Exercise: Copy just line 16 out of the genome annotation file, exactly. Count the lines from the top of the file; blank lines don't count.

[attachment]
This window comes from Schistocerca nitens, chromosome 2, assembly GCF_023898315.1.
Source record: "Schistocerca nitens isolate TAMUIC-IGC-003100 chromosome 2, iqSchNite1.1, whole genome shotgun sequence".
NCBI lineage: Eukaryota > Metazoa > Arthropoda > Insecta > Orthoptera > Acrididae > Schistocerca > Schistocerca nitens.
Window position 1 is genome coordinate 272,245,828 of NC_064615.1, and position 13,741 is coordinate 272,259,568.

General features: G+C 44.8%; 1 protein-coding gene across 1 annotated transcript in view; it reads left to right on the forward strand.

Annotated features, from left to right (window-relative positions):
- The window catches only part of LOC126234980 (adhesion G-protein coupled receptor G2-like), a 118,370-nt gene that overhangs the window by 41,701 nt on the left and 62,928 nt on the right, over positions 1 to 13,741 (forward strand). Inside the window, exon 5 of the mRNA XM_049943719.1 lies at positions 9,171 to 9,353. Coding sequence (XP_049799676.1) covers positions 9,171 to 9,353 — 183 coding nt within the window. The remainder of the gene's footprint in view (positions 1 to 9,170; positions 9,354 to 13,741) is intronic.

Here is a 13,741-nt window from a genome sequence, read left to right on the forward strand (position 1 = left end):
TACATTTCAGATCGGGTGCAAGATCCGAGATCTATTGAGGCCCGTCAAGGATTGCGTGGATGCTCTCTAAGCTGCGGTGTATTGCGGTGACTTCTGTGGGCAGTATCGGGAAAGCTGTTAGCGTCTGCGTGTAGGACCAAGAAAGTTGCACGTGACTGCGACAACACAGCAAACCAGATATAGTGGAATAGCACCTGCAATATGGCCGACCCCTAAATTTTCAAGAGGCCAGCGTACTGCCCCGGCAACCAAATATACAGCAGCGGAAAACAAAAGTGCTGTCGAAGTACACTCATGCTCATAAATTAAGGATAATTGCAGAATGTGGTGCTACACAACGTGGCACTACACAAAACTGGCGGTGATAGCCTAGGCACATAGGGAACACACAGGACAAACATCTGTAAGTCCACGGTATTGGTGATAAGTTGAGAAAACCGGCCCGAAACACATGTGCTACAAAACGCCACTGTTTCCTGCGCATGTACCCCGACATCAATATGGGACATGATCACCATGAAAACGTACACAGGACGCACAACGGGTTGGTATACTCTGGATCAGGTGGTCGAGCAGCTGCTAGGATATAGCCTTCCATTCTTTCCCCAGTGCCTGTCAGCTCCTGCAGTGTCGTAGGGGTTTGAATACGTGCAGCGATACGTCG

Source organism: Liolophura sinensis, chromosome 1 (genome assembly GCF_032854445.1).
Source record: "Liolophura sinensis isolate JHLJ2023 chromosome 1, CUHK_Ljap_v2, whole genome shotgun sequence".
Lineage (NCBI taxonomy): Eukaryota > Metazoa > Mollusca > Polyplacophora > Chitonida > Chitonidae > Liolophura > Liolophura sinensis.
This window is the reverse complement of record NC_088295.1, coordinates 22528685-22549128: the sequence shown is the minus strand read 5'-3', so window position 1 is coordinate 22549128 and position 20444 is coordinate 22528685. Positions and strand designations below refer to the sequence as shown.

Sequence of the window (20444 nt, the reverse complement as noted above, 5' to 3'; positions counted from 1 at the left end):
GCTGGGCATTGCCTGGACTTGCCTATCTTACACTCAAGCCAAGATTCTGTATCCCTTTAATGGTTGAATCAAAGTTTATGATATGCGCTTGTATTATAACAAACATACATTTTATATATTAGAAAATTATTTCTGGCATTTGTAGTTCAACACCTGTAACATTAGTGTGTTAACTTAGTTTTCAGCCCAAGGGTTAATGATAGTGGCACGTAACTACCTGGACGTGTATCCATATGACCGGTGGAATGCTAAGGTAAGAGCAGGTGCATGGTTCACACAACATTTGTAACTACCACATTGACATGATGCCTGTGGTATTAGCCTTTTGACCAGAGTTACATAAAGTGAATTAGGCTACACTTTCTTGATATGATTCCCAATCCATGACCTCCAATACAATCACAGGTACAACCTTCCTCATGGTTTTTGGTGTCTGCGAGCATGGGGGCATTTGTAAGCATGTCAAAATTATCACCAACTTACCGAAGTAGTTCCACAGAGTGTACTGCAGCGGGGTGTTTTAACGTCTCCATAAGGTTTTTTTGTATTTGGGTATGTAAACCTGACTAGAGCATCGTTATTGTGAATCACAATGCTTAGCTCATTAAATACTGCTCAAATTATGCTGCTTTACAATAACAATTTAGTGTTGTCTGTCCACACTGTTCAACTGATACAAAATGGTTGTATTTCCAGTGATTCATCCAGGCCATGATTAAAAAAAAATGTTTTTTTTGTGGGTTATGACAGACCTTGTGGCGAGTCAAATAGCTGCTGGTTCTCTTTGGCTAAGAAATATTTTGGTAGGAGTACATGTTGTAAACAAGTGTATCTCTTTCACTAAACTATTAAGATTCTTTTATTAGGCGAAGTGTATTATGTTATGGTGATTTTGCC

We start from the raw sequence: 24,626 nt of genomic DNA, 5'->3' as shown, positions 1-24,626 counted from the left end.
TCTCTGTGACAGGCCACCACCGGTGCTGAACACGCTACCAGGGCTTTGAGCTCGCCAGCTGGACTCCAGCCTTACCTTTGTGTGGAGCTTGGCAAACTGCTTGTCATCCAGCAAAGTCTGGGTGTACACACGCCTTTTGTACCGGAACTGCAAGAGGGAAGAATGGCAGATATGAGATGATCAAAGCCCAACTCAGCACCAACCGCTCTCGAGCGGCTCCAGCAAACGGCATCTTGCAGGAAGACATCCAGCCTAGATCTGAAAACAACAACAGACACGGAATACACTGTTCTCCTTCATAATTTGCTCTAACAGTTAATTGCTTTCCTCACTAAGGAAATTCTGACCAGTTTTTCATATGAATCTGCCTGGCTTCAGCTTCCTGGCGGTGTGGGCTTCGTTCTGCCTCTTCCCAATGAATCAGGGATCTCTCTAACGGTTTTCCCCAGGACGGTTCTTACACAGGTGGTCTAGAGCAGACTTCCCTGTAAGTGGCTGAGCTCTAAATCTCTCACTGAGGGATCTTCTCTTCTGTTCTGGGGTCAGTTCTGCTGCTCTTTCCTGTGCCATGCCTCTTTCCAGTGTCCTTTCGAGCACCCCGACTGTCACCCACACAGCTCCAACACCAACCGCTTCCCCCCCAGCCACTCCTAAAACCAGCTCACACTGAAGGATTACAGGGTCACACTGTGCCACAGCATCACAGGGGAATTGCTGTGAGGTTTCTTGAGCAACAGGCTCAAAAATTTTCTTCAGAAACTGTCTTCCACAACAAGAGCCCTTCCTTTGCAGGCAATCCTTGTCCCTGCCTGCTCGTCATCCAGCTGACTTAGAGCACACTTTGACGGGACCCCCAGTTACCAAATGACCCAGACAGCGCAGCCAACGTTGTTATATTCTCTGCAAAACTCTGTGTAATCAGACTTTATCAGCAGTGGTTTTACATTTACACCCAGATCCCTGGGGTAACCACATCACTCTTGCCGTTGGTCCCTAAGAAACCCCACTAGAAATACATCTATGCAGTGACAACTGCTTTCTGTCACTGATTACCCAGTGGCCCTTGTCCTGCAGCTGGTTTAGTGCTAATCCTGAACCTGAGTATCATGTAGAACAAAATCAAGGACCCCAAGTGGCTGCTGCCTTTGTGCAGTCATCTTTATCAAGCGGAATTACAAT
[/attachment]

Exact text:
We start from the raw sequence: 24,626 nt of genomic DNA, 5'->3' as shown, positions 1-24,626 counted from the left end.